Next course: a creamy onion soup for me, meatballs for the Marys, and fried green tomatoes for Mary Leigh. The latter may have been the best I ever had, which is saying something about a dish I never liked much.

Blackened black drum is no not redundant.

My entree is grilled drumfish with crabmeat. This is buttery, heavy on the crab, and very good. Cooking up fish dishes like this is the best eating I’ve found at N’Tini’s since Duke took over.

I think we spent twice as much time talking with the vociferous Chef Duke as we did eating. But that’s why he is in the first string of the guest hosts we bring in to take over my radio show when I’m out of town.

Also something I noticed: the dining room was busy and abuzz with a happy kind of community.
N’Tini’s. Mandeville: 2891 US 190. 985-626-5566.
Daisy Dukes. Mandeville: 1200 W Causeway Approach Suit 13.

Coolinary @ Meauxbar

Late summer is among the most despised times of the year for New Orleans restaurateurs. July, August and September bring the worst of the summer doldrums. Not only are visitors not in town, but locals are out of town. Or working the barbecue pits. Or, in the kind of heat we’ve had lately, or just hanging at home.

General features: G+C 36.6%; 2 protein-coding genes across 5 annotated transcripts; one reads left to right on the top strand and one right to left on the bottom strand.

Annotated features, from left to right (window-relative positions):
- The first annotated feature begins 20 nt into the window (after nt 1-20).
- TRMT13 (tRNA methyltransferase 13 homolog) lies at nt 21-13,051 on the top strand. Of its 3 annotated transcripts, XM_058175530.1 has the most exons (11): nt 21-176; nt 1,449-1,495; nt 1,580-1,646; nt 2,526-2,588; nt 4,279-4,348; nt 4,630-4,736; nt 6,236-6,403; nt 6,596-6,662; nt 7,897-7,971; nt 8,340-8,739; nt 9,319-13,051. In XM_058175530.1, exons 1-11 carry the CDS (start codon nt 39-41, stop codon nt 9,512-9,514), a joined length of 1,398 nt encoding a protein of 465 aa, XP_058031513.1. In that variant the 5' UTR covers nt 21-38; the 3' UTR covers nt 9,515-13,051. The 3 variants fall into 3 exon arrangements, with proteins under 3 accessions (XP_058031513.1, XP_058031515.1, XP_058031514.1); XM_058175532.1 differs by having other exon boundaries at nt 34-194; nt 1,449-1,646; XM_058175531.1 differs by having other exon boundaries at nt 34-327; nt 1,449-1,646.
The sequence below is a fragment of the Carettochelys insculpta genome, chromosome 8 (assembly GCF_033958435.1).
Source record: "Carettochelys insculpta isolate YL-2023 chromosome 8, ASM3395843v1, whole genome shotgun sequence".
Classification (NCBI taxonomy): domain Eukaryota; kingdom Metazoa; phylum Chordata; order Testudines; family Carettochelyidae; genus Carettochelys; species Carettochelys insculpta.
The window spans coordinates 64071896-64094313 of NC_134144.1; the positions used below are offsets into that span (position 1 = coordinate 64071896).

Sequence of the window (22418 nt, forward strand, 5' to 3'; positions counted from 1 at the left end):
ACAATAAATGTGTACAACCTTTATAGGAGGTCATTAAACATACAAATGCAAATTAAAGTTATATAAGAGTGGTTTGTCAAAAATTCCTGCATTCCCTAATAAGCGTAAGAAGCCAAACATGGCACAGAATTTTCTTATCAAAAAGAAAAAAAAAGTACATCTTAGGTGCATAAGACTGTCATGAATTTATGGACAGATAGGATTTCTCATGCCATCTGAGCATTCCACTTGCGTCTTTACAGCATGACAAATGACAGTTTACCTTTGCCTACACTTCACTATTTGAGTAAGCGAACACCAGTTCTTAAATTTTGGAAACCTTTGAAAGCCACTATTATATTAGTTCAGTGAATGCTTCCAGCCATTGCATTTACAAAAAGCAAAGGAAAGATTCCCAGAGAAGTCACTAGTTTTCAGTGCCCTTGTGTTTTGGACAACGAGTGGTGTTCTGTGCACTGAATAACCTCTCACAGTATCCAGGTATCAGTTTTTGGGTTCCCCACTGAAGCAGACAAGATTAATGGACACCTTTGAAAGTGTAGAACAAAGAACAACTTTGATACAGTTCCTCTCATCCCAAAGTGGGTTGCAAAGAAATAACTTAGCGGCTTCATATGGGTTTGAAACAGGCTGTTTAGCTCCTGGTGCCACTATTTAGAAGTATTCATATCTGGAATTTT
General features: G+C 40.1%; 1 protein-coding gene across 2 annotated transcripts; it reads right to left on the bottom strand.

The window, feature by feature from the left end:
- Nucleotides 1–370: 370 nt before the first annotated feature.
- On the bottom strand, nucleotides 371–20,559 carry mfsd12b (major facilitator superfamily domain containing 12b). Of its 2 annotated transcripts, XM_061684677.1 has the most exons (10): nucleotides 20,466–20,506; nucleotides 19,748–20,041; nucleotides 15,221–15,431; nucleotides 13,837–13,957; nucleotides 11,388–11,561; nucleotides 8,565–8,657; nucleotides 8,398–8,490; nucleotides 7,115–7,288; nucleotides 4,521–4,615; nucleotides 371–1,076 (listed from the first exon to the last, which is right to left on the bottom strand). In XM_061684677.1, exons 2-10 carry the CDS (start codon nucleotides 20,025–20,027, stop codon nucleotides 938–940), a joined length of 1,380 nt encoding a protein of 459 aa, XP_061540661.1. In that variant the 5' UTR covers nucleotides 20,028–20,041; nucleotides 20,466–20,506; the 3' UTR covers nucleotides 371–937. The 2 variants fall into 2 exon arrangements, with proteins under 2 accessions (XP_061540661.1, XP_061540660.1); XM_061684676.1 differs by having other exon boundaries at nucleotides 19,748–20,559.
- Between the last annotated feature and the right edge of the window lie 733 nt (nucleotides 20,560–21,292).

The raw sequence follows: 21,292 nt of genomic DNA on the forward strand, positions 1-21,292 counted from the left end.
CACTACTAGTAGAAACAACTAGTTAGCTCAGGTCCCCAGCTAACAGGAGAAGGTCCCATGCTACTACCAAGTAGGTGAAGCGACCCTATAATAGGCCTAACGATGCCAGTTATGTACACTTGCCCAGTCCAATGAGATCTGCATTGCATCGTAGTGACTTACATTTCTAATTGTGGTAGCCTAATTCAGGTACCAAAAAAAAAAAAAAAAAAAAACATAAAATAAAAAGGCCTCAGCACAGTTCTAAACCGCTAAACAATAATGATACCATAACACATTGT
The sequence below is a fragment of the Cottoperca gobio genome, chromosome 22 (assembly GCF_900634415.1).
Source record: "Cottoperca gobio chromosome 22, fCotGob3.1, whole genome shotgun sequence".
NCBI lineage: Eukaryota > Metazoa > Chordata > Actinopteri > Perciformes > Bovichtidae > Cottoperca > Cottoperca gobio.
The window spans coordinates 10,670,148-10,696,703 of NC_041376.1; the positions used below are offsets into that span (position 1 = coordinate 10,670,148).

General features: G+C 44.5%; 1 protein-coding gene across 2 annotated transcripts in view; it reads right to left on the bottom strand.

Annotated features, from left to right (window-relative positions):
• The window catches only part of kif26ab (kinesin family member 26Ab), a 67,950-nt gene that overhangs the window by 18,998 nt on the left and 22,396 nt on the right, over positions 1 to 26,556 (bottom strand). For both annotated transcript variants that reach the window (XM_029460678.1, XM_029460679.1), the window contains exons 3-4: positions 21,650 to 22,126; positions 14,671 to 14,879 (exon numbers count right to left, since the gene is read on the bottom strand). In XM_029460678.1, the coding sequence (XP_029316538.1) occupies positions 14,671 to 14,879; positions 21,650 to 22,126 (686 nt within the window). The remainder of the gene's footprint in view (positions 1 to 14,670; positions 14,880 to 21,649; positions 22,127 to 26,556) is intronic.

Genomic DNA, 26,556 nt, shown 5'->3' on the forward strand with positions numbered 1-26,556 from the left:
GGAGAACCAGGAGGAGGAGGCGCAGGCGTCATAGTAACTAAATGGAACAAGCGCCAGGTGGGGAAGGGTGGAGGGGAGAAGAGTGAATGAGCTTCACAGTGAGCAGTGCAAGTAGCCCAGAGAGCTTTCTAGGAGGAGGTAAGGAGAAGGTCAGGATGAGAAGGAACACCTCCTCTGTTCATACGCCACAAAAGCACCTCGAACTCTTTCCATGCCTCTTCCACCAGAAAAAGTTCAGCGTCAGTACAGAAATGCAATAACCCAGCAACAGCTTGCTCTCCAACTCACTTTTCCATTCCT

But for avid diners, this may be the best time of year to dine out. Restaurants that are inaccessible at other times of the year have lots of space in their dining rooms for you. It’s a great time of year to get to know a waiter at Galatoire’s or become established as a regular at Emeril’s.

This is The Coolinary. Spanning the month of August, Coolinary offers diners three-course dinners for around $40. Over 100 restaurants signed on for the Coolinary this year, so there is much to choose from.

Every day, the New Orleans Menu Daily will suggest a Coolinary that I find particularly appealing. Today’s is Meauxbar, the French bistro on the edge of the French Quarter. Here are their Coolinary specials, which serve a three-course dinner for $30–an unusual deal, even by Coolinary standards. Don’t forget to make a reservation.

Meauxbar. French Quarter: 942 N Rampart. 504-569-9979.

FIRST COURSE
Escargots
Shiitake mushrooms, brandy cream sauce
or
Clams
Pepper jelly, grilled bread

SECOND COURSE
LA Gulf Fish Amandine
Popcorn rice, haricots verts
or
Jerk Pork Chop
Coconut rice, field peas, pikliz
or
French Onion Grilled Cheese
Braised beef and onions, petit salad

THIRD COURSE
Crème Brulee
or
Clafoutis

Meauxbar is open seven nights, with a brunch on Sunday.

August 7, 2017

Days Until. . .

Coolinary Summer Specials Through August 31.

Annals Of Entrances